Tardieu was displaced from both offices for ten days in February–March 1930 by Radical Camille Chautemps, but he returned until December. He was then Minister of Agriculture in 1931, Minister of War in 1932, and again Prime Minister (this time, also Minister of Foreign Affairs), from 30 February to 3 June 1932, until his coalition was defeated in the May elections.

As Prime Minister, Tardieu served for three (7–10 May 1932) days as the Acting President of the French Republic, between the assassination of Paul Doumer and the election of Albert Lebrun.

He was briefly a Minister of State without portfolio in 1934.

His later political activity was largely concerned with containing and responding to German expansion.

In his two-volume book La Révolution à refaire, Tardieu criticized the French parliamentary system.


Couple of the books he wrote include:

  • La France et les alliances (1908);
  • La Paix (1921; published in English as The Truth About the Treaty)
  • Devant l'obstacle (1927); published in English as France and America)
  • La Révolution à refaire, 2 volumes (1936–37).

Tardieu's First Ministry, 3 November 1929 - 21 February 1930[edit]

Tardieu's Second Government, 2 March - 13 December 1930[edit]


  • 17 November 1930 - Henri Chéron succeeds Péret as Minister of Justice.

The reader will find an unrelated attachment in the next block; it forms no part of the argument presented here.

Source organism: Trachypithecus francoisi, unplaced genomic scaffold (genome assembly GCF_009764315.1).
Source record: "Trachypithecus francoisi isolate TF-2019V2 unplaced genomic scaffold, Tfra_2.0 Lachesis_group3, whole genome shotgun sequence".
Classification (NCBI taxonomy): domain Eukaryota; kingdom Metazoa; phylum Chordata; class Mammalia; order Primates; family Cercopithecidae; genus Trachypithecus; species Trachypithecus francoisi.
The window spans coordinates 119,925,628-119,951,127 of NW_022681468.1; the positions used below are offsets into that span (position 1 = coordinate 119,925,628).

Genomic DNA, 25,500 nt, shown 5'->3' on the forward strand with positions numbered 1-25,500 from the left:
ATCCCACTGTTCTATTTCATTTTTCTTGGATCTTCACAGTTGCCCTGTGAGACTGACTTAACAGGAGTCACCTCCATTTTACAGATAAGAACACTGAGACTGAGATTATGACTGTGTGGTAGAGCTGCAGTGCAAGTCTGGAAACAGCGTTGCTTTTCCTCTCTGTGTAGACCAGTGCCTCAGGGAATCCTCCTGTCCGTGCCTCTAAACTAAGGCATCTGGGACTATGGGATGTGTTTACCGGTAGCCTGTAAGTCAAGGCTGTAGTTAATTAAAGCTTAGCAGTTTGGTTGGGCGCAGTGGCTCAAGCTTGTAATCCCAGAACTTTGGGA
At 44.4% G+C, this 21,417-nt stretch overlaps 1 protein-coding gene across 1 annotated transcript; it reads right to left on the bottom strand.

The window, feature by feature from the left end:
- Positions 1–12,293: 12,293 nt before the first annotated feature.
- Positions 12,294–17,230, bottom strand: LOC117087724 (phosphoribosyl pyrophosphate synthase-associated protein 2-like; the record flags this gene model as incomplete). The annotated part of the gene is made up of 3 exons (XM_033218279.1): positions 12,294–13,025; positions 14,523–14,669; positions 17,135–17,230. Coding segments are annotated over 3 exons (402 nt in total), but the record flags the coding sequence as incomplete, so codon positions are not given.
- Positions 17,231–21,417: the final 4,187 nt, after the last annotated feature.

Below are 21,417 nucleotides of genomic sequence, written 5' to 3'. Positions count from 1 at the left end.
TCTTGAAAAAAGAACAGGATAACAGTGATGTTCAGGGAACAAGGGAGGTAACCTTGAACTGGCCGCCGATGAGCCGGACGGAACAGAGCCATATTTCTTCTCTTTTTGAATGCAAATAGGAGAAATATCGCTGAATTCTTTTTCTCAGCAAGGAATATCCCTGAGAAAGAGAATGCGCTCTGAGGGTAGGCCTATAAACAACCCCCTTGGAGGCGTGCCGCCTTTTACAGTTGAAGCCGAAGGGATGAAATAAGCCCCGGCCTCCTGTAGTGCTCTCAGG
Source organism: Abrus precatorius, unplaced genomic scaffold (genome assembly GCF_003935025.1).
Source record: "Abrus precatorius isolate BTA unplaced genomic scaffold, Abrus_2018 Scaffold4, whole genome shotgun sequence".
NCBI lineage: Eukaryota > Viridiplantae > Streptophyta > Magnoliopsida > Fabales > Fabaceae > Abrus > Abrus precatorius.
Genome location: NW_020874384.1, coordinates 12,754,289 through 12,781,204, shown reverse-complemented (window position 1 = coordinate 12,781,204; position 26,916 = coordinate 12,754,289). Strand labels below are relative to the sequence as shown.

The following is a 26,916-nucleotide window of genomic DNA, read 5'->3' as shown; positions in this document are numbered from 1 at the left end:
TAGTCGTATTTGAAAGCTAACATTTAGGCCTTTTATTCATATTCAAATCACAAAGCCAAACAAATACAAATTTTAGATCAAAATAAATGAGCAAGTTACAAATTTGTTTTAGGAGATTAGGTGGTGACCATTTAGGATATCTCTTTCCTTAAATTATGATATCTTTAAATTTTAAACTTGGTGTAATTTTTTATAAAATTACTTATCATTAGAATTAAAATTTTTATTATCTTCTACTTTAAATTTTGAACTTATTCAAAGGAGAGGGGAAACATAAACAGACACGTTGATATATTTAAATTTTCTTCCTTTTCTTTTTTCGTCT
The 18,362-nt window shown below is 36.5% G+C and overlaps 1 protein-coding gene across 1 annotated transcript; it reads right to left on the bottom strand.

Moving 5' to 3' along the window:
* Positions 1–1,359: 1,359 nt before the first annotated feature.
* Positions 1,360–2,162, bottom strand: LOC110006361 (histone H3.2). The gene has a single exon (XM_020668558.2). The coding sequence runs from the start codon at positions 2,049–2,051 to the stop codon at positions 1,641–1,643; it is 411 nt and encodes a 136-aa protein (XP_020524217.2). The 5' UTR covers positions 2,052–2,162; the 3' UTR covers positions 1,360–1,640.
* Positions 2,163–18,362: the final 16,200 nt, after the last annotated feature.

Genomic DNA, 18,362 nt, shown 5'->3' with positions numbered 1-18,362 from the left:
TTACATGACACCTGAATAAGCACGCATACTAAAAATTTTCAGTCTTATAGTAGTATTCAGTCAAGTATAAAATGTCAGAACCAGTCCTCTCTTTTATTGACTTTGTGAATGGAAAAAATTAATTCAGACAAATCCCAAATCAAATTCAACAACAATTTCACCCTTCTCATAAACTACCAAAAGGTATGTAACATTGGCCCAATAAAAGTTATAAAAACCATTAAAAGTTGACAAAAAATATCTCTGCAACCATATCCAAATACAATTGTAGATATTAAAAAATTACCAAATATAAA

Tardieu's Third Ministry, 20 February - 3 June 1932[edit]

See also[edit]

Primary sources[edit]

  • Tardieu, André. France and the Alliances: The Struggle for the Balance of Power (Macmillan, 1908) online
  • The Truth About The Treaty, written 1921, to defend the French negotiators from claims that they had been too lenient on the Germans.

Further reading[edit]

  • Binion, Rudolph. Defeated Leaders: The Political Fate of Caillaux, Jouvenel, and Tardieu (1960) pp 197–337 online
  • Clague, Monique. 'Vision and Myopia in the New Politics of Andre Tardieu" French Historical Studies 8#1 (1973), pp. 105-129 Online
  • Davies, Gareth. "André Tardieu, les Modérés and the Politics of Prosperity: 1929-1932." Histoire@ Politique 1 (2012): 94-110. in English. online


  1. ^ Binion, 1960, pp 197-340
  2. ^ Clague, pp 105-28.
  3. ^ Clague, pp 105-28.

External links[edit]

Political offices
Preceded by
Albert Lebrun
Minister of Liberated Regions
Succeeded by
Émile Ogier
Preceded by
Orly André-Hesse
Minister of Transportation
Succeeded by
Pierre Forgeot
Preceded by
Albert Sarraut
Minister of the Interior
Succeeded by
Camille Chautemps
Preceded by
Aristide Briand
Prime Minister of France
Preceded by
Camille Chautemps
Prime Minister of France
Succeeded by
Théodore Steeg
Minister of the Interior
Succeeded by
Georges Leygues
Preceded by
Victor Boret
Minister of Agriculture
Succeeded by
Achille Fould
Preceded by
André Maginot
Minister of War
Succeeded by
François Piétri
Preceded by
Pierre Laval
Prime Minister of France
Succeeded by
Édouard Herriot
Minister of Foreign Affairs
New office Minister of State
Succeeded by
Louis Marin